For babies, their primary focus is their mother, and then their father. There is no disputing this. The one who sustains (by feeding) and the one who protects: these are a baby's world and make up his/her complete focus. This is instinctive behaviour and not a choice that the baby has to make. But things get complicated as the baby makes its transition into adulthood.

When young, our elder siblings and our parents are our world. We want to be like them one day. Happiness means spending fun times with the family. But, the axis begins to shift as we approach our teens. Suddenly, friends seem to have become the most important things in our lives. We'd rather spend weekends 'hanging out' with our buddies than our 'un-cool' parents and overbearing siblings.

As we begin to approach adulthood, our focus turns to our education and then, our jobs. In this phase, our pillars are still our friends and family but we might think more about our boss and colleagues than anyone else. This is the time when many fall in love and their focus shifts to their boyfriend/girlfriend. It's a strange phase to be in because Indian society still treats 'dating' like a distraction. It's hard to prioritise one's partner without facing some disapproval.

Once we pass the first quarter of our lives and begin to feel a desire for wedlock, our focus undoubtedly shifts to our life partners. It's not like we have stopped loving our friends or families. It is merely a matter of priorities. Once married, our focus shifts to the family we're going to create, although we are still a part of the family that created us. Nevertheless, it is like the baton being passed on - once our parents set up home, had babies and brought them up. Now, we're about to do the same.

Would this task be possible if our parents insisted on shifting our focus back to them instead? Not in the least. Yet, that's what a lot of Indian parents insist on doing. The trouble with parents is, once they have children, their axis forever remains centered on their beloved offspring. Love is a great thing but it must also be tempered by an understanding of what it means to advance in life. The centre of our universe keeps shifting, but the other points do always remain. A man once married, is a husband first. But he is still a son, friend and brother as well. When this man has a child, he will become a father first. His love for his wife hasn't diminished at all but he must make it a priority to give his child a good home and upbringing.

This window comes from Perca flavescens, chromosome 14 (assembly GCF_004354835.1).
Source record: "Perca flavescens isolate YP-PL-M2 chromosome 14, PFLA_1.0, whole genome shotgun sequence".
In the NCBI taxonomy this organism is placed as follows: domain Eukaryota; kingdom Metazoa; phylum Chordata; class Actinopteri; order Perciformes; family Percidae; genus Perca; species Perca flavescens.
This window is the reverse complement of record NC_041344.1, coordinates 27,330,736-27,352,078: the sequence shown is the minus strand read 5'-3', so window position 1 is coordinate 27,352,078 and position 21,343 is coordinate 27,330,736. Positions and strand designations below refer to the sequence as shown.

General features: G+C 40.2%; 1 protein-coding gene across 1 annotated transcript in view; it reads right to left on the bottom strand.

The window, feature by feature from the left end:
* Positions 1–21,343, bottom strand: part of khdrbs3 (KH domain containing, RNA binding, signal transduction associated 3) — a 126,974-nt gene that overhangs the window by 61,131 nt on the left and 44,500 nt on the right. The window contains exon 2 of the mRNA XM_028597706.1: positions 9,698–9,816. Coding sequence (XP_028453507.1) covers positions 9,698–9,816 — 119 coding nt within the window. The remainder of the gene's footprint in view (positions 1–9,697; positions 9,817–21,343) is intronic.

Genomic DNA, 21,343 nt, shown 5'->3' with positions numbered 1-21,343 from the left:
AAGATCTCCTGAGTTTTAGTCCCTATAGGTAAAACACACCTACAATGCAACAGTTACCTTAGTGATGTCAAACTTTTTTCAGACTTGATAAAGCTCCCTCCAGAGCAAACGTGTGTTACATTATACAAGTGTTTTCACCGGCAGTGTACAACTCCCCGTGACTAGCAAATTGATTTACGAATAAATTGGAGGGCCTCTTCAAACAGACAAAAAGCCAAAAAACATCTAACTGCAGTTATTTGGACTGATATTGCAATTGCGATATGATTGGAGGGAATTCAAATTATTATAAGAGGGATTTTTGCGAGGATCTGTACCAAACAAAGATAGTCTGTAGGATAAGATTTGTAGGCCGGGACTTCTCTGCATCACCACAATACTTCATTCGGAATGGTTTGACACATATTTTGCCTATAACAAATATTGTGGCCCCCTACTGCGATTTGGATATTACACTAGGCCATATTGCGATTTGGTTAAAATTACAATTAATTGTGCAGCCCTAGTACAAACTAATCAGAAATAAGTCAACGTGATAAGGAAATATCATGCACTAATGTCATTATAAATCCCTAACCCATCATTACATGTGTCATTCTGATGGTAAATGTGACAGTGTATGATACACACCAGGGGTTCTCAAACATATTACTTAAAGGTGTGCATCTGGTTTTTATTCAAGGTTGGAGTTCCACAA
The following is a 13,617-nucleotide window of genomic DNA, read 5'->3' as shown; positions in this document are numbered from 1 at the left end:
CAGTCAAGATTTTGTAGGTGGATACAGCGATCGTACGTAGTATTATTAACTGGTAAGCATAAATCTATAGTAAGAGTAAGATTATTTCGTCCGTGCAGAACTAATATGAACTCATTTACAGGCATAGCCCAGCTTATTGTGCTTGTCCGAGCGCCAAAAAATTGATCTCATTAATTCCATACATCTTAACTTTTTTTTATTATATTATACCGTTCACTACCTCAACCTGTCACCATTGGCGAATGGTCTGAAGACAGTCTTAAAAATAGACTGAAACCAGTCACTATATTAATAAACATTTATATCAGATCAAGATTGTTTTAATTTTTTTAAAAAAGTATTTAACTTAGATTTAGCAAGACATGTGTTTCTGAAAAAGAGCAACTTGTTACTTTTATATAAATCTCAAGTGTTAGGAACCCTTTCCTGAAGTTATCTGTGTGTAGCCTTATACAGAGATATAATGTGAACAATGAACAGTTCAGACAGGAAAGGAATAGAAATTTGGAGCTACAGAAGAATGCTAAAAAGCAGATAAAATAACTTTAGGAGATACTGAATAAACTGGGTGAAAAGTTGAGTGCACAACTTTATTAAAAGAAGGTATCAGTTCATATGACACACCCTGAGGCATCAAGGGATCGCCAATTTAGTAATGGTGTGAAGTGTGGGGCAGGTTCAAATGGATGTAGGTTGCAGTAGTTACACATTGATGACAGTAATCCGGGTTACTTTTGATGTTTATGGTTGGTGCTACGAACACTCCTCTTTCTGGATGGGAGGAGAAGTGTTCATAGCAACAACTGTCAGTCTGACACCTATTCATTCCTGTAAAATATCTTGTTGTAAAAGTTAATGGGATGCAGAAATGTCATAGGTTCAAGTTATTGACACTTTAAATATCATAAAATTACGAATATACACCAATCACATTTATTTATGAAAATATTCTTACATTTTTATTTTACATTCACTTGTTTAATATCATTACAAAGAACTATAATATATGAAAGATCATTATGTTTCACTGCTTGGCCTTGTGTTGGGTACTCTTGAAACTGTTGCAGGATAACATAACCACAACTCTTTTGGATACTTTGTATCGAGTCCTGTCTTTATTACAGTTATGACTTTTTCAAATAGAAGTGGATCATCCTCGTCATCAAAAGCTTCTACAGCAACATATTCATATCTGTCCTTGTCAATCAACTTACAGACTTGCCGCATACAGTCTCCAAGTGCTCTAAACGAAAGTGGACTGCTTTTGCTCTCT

Our parents have gone through the same tragedy of the shifting centre. The mother who's hanging on to her son for dear life - didn't she dote on her own mother once? Didn't she also expect her husband to support her above everyone and everything else? Why does she suddenly wish to deny the natural order of things? Indian parents who refuse to accept the reality of the shifting centre are merely perpetuating unhappiness for the very people they claim to love the most.

Sadly, our society encourages this kind of unnatural behaviour. And strangely enough, in the ancient times, it wasn't the case. For Hindus at least, life was divided into four stages: the student stage, the householder stage, the hermit stage and the ascetic stage. To be honest, renouncing life at the age of 50 is pretty unrealistic. However, the general trend of this practice is admirable. Stepping back from the affairs of others (even your kin) once they have begun their own journey is not only advisable; it's a direct product of maturity. Yet, today, to be a good 'daughter in law' means to put with the demands of ten people other than your husband and your children for as long as they are around. This is certainly not what our customs and traditions dictated. This is what generations of controlling and materialistic individuals have perpetuated and condoned.

Yes, it's human to feel attached to the ones we love. But it's also human to allow our loved ones to live their lives with the freedom they deserve. Let's not cloak our insecurities in the name of 'love'.

Documenting my financial journey


My dad has always taken care of all my investments and savings. In fact, all I have a is a vague idea of where my money lies. Obviously, this is not a desirable state of affairs for a 25 year old woman! That's when BlogAdda delivered 'My Money Book: For a long and happy journey called life', a slim notebook from Exide Life Insurance.

Now, dad belongs to the era of physical passbooks and statements. He is still not too comfortable with online banking. But browsing through sheaves of papers to know the status of my investments is really not my style. Luckily, I receive email statements of many of my investments. What about you? Unless you're really financially savvy (or you have no choice but to be!), I'm sure you're a little lost about your financial health too. As we grow older, we realise that we need to have a better stock of our money in order to fulfil long-term goals like buying a house and/or a car. This is where My Money Book comes in.

This is an easy to use journal with four main sections to fill in: insurance policies, loans, investments and bank details.